It also sheds some further light into why it was so valuable for Swoopes to be live in that game and go against defenders who were able to tackle him.
After that rough start in the finals, Swoopes didn't get discouraged and stop competing, instead once again demonstrating his ability to respond to adversity and improve on the fly.
"He came out the next day and dealt -- he didn't make the same mistake twice," said Dilfer. "There was huge development from Tyrone that week, even though he had never read a playbook and didn't know how to call a play, so think about how much his brain was moving."
Besides needing to learn some of the basics of his position, Swoopes also needed some work on the mechanical deficiencies in his delivery, though he wasn't a complete train wreck.
"He's a flat thrower -- he plays his position flat," said Dilfer. "His arm is flat. We didn't want to change his rotation, because his rotation is right, but that ability at the last second to get his arm to the right spot and get the right trajectory was a focus."
Dilfer then spent some time discussing the two major training methods for adjusting the delivery of a quarterback.
"It's not hard to see progress in what we call the block training environment, where we don't have random forces because you know what to look for and you know the queues," he said. "It gets hard in a random training environment because there's other stimulus coming at you and you need to adjust. So you kind of try to do both -- block train it and introduce random training. After the block training, you can see tiny improvements in the team drills and the other training drills."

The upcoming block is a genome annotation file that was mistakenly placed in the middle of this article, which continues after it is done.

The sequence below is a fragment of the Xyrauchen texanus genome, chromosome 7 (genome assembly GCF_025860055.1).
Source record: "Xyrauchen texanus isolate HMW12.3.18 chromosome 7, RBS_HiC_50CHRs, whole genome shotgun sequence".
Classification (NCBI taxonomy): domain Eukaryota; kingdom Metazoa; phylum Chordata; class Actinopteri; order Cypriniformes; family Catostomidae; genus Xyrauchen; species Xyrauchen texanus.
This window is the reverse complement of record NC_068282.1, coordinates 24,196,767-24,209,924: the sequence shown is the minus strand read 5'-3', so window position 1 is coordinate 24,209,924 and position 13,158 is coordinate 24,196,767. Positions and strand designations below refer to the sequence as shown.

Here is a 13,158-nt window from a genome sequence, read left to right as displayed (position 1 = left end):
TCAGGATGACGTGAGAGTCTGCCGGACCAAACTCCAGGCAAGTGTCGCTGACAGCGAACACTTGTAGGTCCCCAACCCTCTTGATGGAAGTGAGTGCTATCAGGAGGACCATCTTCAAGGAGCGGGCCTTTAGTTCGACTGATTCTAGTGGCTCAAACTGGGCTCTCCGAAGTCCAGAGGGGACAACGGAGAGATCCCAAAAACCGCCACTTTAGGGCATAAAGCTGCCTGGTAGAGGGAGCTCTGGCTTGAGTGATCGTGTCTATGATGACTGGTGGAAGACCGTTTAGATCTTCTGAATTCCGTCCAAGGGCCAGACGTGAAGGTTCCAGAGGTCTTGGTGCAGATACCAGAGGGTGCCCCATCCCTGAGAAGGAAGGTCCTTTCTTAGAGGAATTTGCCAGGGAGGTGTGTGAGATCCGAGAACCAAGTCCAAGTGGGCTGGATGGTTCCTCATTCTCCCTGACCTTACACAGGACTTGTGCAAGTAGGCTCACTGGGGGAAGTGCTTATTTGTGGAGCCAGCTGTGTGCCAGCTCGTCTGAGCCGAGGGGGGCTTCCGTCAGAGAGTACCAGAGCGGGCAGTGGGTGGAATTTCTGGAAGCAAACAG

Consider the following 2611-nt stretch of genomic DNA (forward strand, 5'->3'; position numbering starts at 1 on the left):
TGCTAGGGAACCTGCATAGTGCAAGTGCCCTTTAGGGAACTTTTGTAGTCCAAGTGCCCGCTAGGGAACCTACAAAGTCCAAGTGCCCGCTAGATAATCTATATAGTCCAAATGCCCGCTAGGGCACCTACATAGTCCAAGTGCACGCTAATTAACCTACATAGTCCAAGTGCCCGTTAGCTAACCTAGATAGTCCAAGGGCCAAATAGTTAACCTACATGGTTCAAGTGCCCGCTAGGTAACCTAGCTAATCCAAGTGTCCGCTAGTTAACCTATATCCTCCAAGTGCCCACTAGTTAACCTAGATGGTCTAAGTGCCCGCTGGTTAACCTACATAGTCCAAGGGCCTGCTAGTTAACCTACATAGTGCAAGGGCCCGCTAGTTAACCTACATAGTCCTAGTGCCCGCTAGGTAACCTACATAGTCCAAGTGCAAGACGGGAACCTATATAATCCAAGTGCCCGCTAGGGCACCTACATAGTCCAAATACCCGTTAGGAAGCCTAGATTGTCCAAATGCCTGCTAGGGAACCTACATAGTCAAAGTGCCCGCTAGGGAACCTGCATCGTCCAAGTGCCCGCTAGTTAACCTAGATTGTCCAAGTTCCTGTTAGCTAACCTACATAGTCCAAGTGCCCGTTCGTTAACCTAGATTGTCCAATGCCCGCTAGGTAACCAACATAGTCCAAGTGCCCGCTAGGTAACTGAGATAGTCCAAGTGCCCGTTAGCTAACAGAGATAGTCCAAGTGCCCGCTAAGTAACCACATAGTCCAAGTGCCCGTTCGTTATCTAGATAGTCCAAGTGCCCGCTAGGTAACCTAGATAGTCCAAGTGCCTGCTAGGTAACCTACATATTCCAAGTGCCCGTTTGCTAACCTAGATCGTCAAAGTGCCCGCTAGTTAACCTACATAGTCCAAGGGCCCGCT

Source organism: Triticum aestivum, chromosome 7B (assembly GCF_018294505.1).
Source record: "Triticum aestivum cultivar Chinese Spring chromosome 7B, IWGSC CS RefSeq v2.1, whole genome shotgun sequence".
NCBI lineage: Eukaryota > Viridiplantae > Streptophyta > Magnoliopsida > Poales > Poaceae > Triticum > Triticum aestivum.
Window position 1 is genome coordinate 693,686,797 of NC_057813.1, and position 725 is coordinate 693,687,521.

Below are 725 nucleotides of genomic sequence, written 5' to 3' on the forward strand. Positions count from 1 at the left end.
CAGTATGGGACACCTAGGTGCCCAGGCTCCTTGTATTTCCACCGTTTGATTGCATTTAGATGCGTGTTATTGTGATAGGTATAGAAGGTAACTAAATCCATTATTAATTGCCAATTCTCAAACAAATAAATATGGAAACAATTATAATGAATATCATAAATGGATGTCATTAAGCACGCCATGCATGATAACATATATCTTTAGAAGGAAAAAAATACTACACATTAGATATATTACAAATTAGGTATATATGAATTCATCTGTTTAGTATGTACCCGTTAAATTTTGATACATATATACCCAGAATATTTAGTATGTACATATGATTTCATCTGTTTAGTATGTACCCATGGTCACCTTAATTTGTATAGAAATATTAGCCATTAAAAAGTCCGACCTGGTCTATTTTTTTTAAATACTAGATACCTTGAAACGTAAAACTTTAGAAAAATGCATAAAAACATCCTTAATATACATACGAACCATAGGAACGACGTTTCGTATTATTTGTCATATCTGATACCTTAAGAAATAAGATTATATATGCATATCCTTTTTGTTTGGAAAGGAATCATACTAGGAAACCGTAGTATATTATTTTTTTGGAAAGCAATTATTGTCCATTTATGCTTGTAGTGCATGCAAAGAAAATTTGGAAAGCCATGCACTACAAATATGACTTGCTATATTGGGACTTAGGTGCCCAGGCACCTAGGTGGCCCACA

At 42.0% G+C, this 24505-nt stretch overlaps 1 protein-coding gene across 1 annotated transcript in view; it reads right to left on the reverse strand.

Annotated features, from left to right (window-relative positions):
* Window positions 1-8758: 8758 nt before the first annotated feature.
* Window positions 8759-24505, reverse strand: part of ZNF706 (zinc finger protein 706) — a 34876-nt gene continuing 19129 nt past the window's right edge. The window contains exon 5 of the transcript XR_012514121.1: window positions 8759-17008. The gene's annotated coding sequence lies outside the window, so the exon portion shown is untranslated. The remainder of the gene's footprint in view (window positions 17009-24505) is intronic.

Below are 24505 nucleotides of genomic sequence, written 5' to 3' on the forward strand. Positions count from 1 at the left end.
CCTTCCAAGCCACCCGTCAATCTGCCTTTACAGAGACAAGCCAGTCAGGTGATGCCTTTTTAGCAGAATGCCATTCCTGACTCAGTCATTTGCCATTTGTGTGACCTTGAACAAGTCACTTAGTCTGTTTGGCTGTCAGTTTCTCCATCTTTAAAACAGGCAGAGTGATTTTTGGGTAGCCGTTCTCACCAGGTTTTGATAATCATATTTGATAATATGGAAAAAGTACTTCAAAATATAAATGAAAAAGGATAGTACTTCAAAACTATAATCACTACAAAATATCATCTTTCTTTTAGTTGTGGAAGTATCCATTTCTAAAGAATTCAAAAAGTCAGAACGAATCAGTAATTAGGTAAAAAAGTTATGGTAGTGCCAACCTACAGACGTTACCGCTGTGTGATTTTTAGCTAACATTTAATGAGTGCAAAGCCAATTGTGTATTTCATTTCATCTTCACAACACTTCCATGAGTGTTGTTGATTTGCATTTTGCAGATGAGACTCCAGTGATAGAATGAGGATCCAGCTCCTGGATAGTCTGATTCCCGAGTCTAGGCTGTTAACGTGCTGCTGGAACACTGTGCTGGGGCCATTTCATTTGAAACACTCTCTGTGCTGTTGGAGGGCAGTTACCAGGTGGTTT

While some coaches often worry about messing up a player's throwing motion by attempting to change their mechanics, Dilfer believes that if quarterbacks receive the right information and the proper training, those changes aren't something to worry about, believing as he does that flawed mechanics are the truly limiting factor for many talented players as they attempt to reach their potential.
"I want every kid to get the most out of what they have and they won't get the most out of what they have if they have a limiting factor in their game," Dilfer said. "I've seen a lot of guys who can't read a defense, but throw for 350 yards because they can beat the defense with the ball. We make a little bit too much out of that. I can show you Brady film, Manning film where they make the wrong decision, everything is wrong, but the ball is right -- there's no defense for a perfect throw."
"I tend to come from that school. I want the other stuff, but I also understand that if you can teach Tyrone Swoopes to make the perfect throw, holy smokes, how do you defend him? He does everything else well."
Swoopes may still be a ways from being able to make that perfect throw, but he's probably closer than he would be if he hadn't attended the Elite 11 finals, and that's good news for Texas fans who are once again enamored with the big quarterback's talent.